Consider this mediation story reported by the Associated Press about a decade ago:
Northampton, Mass. – The city’s attempt at mediating complaints by merchants about ice cream loving motorcyclists gathering outside a Main Street shop had mixed results.
About 40 bikers and 10 merchants, including the owner’s of Bart’s Homemade, sat in a circle and held hands as a mediation firm hired by the city opened the more than two-hour session Tuesday. They came to no resolution.
…”Let them go ahead and arrest me. They won’t convict me,” said Gary Arnold of Northampton, one of the riders who walked [out]. Arnold, a retired telephone lineman, said the last straw was when the group started passing around a feather to designate the speaker.
“I’m not going to sit around like a grade-school kid,” Arnold told Northampton radio station WHMP.
I pass around my copy of the newspaper clipping with this story when I teach a mediation course or seminar, a warning about rote application of new skills.
Every mediator has their own style, their own way of approaching problems, their own favorite tools for the job at hand, yes. But new mediators or mediators with little training will tend to use a tool they were taught, without variation, because that’s the thing they know and not much else. That’s ok, part of the learning cycle.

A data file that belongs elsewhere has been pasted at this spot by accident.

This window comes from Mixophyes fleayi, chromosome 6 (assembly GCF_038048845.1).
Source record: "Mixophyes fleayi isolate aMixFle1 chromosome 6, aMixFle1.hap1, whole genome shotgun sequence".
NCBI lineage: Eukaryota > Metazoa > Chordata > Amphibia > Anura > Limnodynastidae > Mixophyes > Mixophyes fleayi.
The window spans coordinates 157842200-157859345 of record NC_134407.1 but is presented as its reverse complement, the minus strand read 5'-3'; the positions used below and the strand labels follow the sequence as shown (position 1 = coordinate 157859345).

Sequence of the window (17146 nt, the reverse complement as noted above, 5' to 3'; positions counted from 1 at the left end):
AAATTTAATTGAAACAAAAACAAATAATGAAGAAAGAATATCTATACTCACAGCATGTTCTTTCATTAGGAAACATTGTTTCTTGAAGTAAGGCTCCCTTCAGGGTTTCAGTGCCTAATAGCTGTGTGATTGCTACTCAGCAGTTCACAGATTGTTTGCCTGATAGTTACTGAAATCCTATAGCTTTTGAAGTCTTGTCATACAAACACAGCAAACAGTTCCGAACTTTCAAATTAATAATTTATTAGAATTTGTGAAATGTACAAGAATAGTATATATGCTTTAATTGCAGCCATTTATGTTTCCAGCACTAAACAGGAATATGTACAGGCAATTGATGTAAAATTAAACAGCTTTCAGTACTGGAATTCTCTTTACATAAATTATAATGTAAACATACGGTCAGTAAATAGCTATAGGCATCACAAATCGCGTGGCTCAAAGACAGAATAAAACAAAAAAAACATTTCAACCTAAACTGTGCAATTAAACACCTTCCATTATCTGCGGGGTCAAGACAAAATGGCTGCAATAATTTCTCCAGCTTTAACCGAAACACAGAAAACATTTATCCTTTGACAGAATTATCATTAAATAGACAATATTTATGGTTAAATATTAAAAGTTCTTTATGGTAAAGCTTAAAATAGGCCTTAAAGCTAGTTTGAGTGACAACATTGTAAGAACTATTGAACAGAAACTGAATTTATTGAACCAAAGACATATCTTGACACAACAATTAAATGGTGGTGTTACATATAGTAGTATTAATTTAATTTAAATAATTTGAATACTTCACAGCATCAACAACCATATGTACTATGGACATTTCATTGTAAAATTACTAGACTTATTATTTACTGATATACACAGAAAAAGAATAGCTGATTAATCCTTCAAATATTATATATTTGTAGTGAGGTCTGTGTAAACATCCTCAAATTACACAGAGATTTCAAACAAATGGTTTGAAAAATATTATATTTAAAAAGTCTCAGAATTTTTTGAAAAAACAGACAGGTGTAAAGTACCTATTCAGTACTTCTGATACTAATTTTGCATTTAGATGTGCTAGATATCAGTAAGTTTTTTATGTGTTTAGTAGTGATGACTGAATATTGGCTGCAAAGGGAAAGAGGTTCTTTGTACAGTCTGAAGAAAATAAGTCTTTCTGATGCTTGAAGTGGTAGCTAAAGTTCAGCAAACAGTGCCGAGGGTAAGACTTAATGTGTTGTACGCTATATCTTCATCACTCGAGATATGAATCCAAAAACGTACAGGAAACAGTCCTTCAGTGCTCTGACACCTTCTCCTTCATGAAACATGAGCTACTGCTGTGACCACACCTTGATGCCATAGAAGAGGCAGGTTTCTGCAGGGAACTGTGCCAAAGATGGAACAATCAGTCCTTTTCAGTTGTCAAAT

Over time, with experience, mediators should be able to branch out and begin to understand it’s our job to shape-shift for our clients, not the other way around. Highly experienced, really good mediators will choose approach and tools according to your needs and the specific situation — as we should.
So how do you avoid being like the tough motorcycle guy asked to hold hands and pass the feather? Ask prospective mediators questions like these to assess experience, depth of training and education, and adaptability:
- Do you have approaches or tools you usually use? Tell me about them. You’re looking for answers that convey a complexity of thinking and practice, not rote mimicry.
- Describe for me how your mediations typically unfold — what does it look like? Ask yourself if what they described makes sense for you and your situation. If it doesn’t, ask them…
- Do you vary that approach in circumstances where it may not work as well? Savvy mediators will not be thrown by this question.
- Tell me about the philosophy that guides your work. Look for a fit between what they describe and what feels right to you. If they can’t answer the question, that’s a red flag — it suggests they’ve never thought about it or have too little training to understand that all mediation approaches have underlying values and philosophies.